The Daily Prompt today is INTJ: Do parties and crowds fill you with energy, or send you scurrying for peace and quiet?
I am an INFP at my core, but I’ve been extroverting (I am not sure if that’s technically a word but I need to make it one right now) as I get older, and it’s been extremely liberating. I am much more social than I used to be. But one of the real traits of introversion is not really about ‘not’ socializing at all, or not liking people, but needing a lot of alone time to recharge. And that is something I definitely resonate with.
But I’m going to sway a bit off-topic here because I want to talk about introversion more, not socializing.
Because I’ve been so much more comfortable socially lately, I have actually questioned in the past couple of years whether I was actually becoming an extrovert. But after having watched Susan Cain’s Ted Talk and starting to read her book, Quiet, the Power of Introverts in a World that Can’t Stop Talking, I realized that I am and will always be truly an introvert. Probably I just feel more extroverted because I’m becoming more comfortable with myself as I get older, and am learning how to be more open.
Susan Cain has offered this amazing new perspective on introversion which has changed the way I think about myself and my entire life. Recently I’d been consciously acknowledging certain introvert traits as positive ones that I used to consider as negative ones. But at the same time (more so when I was younger), a part of me deeply believed that I needed to be more bold, loud, assertive, talkative (or other typical extrovert qualities) to be acknowledged, to be successful, to make more money, to even meet a partner. I always thought I had to be different to have a happier life.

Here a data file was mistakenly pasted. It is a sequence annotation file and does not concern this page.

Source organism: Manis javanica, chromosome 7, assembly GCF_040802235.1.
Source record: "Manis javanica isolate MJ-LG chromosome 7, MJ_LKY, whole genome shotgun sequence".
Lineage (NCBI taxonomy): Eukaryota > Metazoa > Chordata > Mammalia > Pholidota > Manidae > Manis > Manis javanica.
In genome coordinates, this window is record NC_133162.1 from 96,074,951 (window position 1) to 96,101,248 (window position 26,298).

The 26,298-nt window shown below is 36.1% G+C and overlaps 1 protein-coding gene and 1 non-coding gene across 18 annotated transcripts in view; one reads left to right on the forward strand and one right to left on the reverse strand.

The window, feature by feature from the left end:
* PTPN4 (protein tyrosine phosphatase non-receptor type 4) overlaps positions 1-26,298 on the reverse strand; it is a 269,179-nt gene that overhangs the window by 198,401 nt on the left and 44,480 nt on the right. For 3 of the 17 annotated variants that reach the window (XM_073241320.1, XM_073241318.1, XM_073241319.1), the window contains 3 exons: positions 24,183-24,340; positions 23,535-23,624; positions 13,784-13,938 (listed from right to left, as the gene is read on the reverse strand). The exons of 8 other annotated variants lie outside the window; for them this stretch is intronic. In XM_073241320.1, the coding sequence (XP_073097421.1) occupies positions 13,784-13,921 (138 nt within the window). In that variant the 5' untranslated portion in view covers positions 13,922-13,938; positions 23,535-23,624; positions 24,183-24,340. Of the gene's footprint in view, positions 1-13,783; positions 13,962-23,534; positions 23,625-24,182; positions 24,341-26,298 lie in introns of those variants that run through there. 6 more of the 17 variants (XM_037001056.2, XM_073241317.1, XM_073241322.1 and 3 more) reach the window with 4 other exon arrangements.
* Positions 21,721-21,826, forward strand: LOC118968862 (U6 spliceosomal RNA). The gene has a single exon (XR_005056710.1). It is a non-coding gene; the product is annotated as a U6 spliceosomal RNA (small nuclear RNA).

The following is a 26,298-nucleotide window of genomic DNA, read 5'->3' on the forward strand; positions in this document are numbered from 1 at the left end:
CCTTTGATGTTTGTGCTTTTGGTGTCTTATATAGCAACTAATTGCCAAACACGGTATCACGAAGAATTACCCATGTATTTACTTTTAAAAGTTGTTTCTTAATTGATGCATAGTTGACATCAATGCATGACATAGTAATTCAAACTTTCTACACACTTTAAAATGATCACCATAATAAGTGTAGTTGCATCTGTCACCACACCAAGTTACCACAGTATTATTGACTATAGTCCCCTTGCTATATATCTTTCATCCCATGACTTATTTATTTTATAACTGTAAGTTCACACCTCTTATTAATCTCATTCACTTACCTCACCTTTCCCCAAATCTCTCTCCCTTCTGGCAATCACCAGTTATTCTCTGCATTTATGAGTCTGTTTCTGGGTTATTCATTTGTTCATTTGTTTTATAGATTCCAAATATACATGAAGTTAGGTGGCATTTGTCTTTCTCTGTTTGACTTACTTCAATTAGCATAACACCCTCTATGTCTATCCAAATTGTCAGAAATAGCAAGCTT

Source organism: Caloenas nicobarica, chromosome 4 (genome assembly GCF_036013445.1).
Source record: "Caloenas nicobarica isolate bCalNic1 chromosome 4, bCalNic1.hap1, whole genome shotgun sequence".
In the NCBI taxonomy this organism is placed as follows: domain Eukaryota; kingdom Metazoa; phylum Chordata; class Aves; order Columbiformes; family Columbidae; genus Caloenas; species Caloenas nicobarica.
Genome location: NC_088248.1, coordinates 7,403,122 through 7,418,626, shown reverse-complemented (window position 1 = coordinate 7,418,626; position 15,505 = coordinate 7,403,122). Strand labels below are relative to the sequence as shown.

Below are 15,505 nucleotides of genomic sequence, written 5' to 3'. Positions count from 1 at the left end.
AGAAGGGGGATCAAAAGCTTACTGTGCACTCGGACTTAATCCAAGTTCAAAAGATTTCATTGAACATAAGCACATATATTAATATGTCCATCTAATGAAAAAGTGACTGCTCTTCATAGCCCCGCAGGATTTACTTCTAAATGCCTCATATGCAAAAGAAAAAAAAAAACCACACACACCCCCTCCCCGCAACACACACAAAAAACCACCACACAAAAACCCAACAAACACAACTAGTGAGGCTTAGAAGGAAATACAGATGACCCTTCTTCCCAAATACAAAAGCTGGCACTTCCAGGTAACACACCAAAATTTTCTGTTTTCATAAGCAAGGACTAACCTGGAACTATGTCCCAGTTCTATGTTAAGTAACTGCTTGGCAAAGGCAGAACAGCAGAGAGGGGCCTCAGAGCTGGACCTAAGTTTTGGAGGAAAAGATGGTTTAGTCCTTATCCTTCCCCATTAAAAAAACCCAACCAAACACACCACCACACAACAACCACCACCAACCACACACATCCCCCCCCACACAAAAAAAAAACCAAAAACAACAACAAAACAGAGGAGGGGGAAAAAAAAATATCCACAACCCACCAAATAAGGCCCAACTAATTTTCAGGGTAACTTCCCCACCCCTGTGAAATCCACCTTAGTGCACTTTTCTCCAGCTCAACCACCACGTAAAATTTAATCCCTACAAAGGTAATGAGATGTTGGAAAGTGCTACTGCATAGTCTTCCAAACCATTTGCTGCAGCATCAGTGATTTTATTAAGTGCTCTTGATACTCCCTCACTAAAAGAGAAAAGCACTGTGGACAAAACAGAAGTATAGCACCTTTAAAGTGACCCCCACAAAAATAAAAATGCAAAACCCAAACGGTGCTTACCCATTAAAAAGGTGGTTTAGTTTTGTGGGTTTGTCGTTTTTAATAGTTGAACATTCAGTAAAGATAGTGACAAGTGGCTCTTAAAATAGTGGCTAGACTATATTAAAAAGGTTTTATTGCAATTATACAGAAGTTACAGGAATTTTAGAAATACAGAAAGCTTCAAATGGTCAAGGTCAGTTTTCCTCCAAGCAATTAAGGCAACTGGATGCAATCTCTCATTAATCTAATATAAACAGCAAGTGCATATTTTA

But I’ve always known I was different in a way that was really good too, and that changing myself would be wrong. Lately, I’ve had this sense of a quiet kind of power, a sense that I’m meant to live differently, a feeling that I must push myself to have every facet of my life be about meaningful action. I have been trying (I’m still trying) to figure out how to define that for myself, let alone actually express it to the world in my own (quiet) way.
This is actually something that she discusses in her book when she talks about quiet leadership: some of the most influential people in history have been introverts, and the changes they made in the world were particularly meaningful because they weren’t doing these things in order to be in the spotlight. They were doing these because they felt a profound sense of urgency to create meaningful change without any expectation of recognition.
She goes into a lot of detail about the ‘Extrovert Ideal’ and the ‘Culture of Personality,’ these deeply engrained concepts of western culture that we really do have to be extroverted to succeed. So it wasn’t really just me being down on myself, or finding something to be angry at the world about …this is something that is deeply engrained in many facets of Western culture.
Cain’s observations really hit the nail on the head for me: it’s not just me that is thinking about changing myself so that I can fit into a certain ideal, it’s probably millions of us that have felt this way.
Her message is that we don’t need to change anything about ourselves to be the change. We can lead, innovate, act and inspire others in very unique ways. It’s just that much of the world doesn’t realize this – yet.
Anyhow, because this was a post on Introversion, I wanted to get the message out there to other introverted types to check out the Ted talk and/or book if they have not already. It is very well-written, insightful and interesting. And I think that the kind of acknowledgement that she offers us through the book is something that we need and deserve to hear.
Fellow ‘I’s unite… from the privacy and comfort of our own homes! 🙂